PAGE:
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Effects of forest management practices in temperate beech forests on bacterial and fungal communities involved in leaf litter degradation



Effects of forest management practices in temperate beech forests on bacterial and fungal communities involved in leaf litter degradation



Microbial Ecology 69(4): 905-913



Forest management practices (FMPs) significantly influence important ecological processes and services in Central European forests, such as leaf litter decomposition and nutrient cycling. Changes in leaf litter diversity, and thus, its quality as well as microbial community structure and function induced by different FMPs were hypothesized to be the main drivers causing shifts in decomposition rates and nutrient release in managed forests. In a litterbag experiment lasting 473 days, we aimed to investigate the effects of FMPs (even-aged timber management, selective logging and unmanaged) on bacterial and fungal communities involved in leaf litter degradation over time. Our results showed that microbial communities in leaf litter were strongly influenced by both FMPs and sampling date. The results from nonmetric multidimensional scaling (NMDS) ordination revealed distinct patterns of bacterial and fungal successions over time in leaf litter. We demonstrated that FMPs and sampling dates can influence a range of factors, including leaf litter quality, microbial macronutrients, and pH, which significantly correlate with microbial community successions.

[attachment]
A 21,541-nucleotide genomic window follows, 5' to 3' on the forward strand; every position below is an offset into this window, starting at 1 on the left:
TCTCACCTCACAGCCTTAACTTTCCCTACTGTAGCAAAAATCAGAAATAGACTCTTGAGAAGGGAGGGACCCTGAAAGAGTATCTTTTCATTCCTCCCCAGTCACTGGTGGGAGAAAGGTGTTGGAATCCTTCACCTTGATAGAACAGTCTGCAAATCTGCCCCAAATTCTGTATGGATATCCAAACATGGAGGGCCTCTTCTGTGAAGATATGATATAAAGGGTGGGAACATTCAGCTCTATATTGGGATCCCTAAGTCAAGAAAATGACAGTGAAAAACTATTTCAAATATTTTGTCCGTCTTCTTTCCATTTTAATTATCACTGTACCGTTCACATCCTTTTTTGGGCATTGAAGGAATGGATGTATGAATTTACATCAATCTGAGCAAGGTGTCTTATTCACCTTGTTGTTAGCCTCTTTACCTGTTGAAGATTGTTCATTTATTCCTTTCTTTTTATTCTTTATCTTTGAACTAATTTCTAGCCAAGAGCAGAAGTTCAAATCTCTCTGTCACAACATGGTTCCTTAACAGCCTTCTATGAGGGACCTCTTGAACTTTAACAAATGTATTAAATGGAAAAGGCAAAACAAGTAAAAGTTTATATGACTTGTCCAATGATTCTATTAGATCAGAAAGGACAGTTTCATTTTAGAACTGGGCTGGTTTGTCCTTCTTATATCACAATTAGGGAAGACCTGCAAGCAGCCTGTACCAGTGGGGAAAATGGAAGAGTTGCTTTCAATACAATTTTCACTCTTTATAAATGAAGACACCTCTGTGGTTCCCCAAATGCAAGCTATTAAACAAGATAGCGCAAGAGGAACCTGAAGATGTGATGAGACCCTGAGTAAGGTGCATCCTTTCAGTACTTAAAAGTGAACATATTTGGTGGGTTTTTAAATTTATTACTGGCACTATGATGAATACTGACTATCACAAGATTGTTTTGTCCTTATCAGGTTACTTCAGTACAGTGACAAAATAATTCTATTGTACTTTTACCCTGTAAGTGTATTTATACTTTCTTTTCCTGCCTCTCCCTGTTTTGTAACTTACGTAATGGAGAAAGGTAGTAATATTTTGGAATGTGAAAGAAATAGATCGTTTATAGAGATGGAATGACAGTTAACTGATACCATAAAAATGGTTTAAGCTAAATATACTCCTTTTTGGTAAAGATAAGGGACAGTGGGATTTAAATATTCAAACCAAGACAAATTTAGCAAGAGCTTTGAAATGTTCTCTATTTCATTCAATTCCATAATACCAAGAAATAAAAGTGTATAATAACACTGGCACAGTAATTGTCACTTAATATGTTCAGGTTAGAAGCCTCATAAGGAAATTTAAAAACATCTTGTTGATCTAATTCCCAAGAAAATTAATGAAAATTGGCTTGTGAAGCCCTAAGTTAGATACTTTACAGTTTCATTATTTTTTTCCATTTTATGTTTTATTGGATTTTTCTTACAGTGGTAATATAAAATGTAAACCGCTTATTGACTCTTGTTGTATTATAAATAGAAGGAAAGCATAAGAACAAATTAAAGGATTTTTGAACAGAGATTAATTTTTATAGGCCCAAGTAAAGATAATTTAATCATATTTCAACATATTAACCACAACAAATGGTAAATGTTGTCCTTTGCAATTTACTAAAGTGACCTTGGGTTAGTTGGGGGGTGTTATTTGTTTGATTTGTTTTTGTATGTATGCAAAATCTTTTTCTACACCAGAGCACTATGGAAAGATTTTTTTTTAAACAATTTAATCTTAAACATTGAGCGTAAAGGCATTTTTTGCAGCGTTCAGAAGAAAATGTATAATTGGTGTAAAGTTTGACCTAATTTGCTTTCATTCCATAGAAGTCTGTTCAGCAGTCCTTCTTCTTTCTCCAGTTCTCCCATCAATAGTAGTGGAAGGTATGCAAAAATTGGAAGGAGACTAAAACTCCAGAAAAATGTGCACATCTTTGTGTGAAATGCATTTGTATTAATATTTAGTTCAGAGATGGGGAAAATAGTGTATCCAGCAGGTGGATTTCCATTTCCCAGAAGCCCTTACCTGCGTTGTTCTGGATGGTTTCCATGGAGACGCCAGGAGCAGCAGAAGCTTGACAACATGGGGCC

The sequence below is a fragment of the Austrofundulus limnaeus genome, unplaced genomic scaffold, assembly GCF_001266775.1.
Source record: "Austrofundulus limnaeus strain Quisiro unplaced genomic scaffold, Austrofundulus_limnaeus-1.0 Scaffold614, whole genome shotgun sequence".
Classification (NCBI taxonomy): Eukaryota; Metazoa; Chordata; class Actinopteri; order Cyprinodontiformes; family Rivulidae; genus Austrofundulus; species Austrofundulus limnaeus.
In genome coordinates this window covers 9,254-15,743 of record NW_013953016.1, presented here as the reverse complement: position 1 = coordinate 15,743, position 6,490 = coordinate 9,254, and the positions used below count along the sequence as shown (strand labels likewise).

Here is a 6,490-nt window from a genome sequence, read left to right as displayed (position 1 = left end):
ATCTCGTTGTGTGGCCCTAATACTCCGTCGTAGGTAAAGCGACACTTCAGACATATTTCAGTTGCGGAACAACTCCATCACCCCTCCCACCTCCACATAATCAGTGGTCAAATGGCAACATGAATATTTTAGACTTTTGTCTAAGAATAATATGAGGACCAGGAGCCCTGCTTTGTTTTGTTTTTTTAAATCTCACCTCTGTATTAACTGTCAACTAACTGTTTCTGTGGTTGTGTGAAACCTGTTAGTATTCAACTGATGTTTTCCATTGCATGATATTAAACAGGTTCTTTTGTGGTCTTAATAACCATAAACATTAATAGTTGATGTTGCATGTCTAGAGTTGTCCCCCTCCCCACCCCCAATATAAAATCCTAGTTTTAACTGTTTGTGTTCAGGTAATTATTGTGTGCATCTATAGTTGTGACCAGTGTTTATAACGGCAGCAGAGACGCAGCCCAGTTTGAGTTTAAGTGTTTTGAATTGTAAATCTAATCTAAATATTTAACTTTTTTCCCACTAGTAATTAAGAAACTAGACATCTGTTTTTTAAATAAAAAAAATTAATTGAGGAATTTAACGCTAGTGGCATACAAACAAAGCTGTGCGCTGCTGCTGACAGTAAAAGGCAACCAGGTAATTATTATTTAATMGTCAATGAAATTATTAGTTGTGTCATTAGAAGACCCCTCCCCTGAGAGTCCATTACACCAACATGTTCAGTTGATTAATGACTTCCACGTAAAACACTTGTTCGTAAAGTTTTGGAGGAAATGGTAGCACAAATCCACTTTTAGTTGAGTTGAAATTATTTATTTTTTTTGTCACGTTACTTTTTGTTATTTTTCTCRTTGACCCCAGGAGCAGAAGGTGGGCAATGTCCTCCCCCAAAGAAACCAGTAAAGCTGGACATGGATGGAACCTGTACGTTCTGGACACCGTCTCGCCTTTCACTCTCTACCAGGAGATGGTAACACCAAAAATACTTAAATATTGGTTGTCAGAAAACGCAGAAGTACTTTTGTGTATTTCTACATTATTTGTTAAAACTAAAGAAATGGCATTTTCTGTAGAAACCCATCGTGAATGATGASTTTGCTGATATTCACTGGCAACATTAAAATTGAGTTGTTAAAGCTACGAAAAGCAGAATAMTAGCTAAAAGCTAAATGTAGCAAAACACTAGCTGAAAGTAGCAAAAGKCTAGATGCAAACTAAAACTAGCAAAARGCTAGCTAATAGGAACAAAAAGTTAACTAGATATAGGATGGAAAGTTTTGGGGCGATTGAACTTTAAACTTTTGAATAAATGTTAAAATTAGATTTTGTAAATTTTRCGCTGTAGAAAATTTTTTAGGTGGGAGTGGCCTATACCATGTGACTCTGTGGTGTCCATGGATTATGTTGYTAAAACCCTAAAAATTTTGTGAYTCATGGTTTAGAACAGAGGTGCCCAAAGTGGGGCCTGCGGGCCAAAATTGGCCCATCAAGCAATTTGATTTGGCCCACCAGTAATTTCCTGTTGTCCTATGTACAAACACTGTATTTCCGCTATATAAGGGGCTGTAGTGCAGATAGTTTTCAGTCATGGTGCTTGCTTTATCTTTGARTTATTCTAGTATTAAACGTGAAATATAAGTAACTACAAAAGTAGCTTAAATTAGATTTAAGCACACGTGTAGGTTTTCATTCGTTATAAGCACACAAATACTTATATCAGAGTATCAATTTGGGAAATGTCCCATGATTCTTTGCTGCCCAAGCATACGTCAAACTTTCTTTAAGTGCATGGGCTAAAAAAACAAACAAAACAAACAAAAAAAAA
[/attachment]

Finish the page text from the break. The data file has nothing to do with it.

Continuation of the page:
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Accession: 057728477

Download citation: RISBibTeXText

PMID: 25749938

DOI: 10.1007/s00248-015-0585-8


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